If you are a regular reader of this blog, you’re probably wondering where I’ve been since December. Well I’m currently “Down Under” in Australia, exploring and soaking up the warm sunshine of Brisbane, Sydney, Manly Beach and Uluru. Yes, my husband and I love to travel. With every trip, I learn about other cultures, make new friends from far away countries and expand my personal universe just a bit more.
As I walked around the grounds of the beautiful Sydney Opera House, watching the busy harbor hum with ferries and ogling the massive cruise ships that put to port everyday, I couldn’t help but think of my ancestors.
Although they had lived in the same mountain valley for hundreds of years, a poor economy and no job opportunities had forced them to travel far from their ancestral home. From the mid-1870’s through the 1920’s, entire families left the Val di Non for a better life. They traveled to the United States, Canada, South America, and other parts of Europe. Unlike our ability to board a plane and be half-way around the world in less than a day, our great-grandparents had a much more difficult time traveling.
My branch of the Genetti family left their village of Castelfondo in the Austrian Tyrol for the city of Hazleton, Pennsylvania. Their journey would have transpired somewhat like this. First they would travel down the valley to the city of Trento. Today this takes about an hour by car. But before the era of automobiles, our ancestors road in a horse and cart loaded with children and baggage or they walked. It would have taken the better part of a day to reach the city. Once in Trento, the family purchased train tickets to the port of Le Havre, France as well as their tickets to board a ship to New York City. After traveling by train through the mountains to the French port, they boarded a large steam ship with hundreds of other immigrants.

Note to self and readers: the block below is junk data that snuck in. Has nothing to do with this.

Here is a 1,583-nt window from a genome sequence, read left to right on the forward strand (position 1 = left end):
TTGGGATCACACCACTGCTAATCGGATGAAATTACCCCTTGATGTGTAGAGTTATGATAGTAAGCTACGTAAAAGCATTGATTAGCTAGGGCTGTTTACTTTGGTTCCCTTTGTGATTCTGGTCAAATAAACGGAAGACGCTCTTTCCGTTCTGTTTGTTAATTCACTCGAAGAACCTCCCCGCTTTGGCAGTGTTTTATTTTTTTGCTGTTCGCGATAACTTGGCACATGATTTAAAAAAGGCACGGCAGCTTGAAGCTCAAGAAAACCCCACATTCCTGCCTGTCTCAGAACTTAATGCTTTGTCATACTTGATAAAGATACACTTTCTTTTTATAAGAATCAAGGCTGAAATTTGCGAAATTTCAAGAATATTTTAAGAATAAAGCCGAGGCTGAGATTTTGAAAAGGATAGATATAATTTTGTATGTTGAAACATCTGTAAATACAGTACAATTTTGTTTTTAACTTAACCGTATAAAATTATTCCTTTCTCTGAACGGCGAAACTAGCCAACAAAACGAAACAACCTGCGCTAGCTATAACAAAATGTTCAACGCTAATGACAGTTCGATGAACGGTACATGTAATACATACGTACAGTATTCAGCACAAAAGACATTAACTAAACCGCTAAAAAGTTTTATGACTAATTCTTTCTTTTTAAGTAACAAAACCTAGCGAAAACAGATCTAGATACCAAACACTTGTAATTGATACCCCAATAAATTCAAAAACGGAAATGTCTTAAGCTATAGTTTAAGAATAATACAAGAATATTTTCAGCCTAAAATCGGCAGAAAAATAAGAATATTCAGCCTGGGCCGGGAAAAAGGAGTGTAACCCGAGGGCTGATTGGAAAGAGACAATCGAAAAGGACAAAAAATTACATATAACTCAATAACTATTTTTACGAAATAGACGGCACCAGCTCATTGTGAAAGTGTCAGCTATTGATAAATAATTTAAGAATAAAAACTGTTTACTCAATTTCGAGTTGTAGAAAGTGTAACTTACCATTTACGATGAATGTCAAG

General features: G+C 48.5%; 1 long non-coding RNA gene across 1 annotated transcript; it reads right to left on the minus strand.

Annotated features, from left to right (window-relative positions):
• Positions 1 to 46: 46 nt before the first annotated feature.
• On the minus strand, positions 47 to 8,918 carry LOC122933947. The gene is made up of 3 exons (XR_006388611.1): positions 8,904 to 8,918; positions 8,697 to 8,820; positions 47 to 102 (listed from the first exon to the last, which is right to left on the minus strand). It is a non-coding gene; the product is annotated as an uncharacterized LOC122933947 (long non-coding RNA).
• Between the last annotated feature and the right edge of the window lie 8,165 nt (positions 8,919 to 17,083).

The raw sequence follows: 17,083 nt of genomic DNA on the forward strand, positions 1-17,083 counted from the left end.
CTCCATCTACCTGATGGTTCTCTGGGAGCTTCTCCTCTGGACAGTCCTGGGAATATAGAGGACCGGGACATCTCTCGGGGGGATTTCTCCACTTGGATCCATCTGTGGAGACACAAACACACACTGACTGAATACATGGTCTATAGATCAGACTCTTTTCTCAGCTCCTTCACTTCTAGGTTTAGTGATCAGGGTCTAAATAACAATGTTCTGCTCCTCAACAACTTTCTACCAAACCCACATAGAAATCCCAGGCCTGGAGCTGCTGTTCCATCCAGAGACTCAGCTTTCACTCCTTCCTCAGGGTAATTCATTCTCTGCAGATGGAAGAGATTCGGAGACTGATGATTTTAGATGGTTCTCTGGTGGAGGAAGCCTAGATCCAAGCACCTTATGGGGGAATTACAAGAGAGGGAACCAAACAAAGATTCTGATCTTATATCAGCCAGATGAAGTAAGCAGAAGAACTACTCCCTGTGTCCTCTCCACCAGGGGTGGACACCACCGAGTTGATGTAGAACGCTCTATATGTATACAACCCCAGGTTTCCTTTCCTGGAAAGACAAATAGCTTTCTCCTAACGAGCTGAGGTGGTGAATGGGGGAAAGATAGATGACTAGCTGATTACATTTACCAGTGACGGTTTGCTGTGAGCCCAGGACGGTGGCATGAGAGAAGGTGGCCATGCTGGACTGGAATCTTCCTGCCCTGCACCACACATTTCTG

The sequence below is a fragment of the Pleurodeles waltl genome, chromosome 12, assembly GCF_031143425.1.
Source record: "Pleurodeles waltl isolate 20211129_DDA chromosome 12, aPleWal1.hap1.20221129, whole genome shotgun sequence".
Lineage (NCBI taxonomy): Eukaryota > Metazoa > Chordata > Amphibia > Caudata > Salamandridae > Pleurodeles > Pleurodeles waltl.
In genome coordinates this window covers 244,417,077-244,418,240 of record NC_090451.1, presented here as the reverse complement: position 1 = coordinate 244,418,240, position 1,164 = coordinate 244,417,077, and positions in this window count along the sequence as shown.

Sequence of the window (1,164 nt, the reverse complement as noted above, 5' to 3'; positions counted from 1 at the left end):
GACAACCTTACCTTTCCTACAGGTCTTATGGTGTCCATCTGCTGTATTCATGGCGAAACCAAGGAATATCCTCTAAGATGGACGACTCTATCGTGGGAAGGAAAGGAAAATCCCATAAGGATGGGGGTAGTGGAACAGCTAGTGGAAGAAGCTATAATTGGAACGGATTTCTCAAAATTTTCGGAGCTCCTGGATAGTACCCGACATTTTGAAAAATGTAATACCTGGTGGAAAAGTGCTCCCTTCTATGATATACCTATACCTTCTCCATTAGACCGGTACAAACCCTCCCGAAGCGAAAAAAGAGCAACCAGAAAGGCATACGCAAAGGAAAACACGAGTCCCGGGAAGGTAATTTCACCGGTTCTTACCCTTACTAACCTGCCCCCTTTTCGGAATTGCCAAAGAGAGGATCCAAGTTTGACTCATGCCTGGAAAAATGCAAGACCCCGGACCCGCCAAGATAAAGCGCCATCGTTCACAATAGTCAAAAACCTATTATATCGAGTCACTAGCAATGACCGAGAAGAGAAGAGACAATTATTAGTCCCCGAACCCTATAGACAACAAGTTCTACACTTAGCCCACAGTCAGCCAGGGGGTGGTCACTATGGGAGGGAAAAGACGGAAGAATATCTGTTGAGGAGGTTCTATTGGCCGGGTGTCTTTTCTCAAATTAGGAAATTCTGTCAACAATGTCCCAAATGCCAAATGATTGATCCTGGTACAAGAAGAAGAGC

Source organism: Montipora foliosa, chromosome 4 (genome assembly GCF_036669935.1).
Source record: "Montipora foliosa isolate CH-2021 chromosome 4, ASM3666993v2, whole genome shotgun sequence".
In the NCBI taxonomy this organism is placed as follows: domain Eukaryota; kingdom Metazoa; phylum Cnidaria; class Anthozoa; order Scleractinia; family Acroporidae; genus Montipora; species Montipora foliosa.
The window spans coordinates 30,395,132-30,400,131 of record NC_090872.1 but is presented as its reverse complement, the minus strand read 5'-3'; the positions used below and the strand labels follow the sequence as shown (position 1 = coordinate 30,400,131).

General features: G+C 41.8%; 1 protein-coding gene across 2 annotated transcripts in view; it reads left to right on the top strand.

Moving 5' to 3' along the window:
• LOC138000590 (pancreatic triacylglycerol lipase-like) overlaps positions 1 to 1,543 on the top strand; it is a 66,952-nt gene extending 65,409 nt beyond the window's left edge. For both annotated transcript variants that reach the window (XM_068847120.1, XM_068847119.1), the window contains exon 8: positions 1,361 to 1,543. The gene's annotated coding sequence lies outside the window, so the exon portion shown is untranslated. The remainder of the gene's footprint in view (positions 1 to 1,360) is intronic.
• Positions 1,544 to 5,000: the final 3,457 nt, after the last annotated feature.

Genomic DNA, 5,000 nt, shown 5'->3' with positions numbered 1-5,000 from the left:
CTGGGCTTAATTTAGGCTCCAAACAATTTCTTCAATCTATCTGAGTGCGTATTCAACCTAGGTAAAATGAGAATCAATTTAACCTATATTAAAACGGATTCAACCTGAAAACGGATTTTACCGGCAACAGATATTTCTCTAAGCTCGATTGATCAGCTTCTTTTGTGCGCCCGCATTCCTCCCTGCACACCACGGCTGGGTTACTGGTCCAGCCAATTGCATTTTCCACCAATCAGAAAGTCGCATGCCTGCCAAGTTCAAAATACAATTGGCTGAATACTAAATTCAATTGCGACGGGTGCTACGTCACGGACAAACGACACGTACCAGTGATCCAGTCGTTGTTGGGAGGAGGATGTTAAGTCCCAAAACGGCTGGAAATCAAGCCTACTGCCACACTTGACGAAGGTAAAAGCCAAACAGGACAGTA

Due to the expense of moving a big family to a new country, my great-grandfather traveled to America first, bringing along his four oldest children. The passage by ship would have been about 10 days at sea, most likely docking in New York City. I say “most likely” because I have yet to find the ship records for this particular crossing made by Damiano and his children who arrived sometime around 1903.
Three years later Damiano’s wife, Oliva, arrived on December 3, 1906 at Ellis Island with the couple’s five youngest children. The little one, Angela Maria, was just three years old. We do have ship’s records for Oliva and the children. They traveled steerage. It must have been a long and difficult journey for a mother trying to keep track of five young children. In New York City they joined their Papa, boarded another train and reunited a few hours later with their older siblings in the new and strange city of Hazleton.
I have much respect for my great-grandfather. From online records I know he made the arduous journey between Hazleton, PA and Castelfondo, Austria (now Italy) at least seven times, between 1877 and 1930.
Even by today’s standards of air travel, I know it’s not easy to reach the village of Castelfondo, tucked in the alpine meadows. I can’t imagine how difficult it must have been 100 years ago.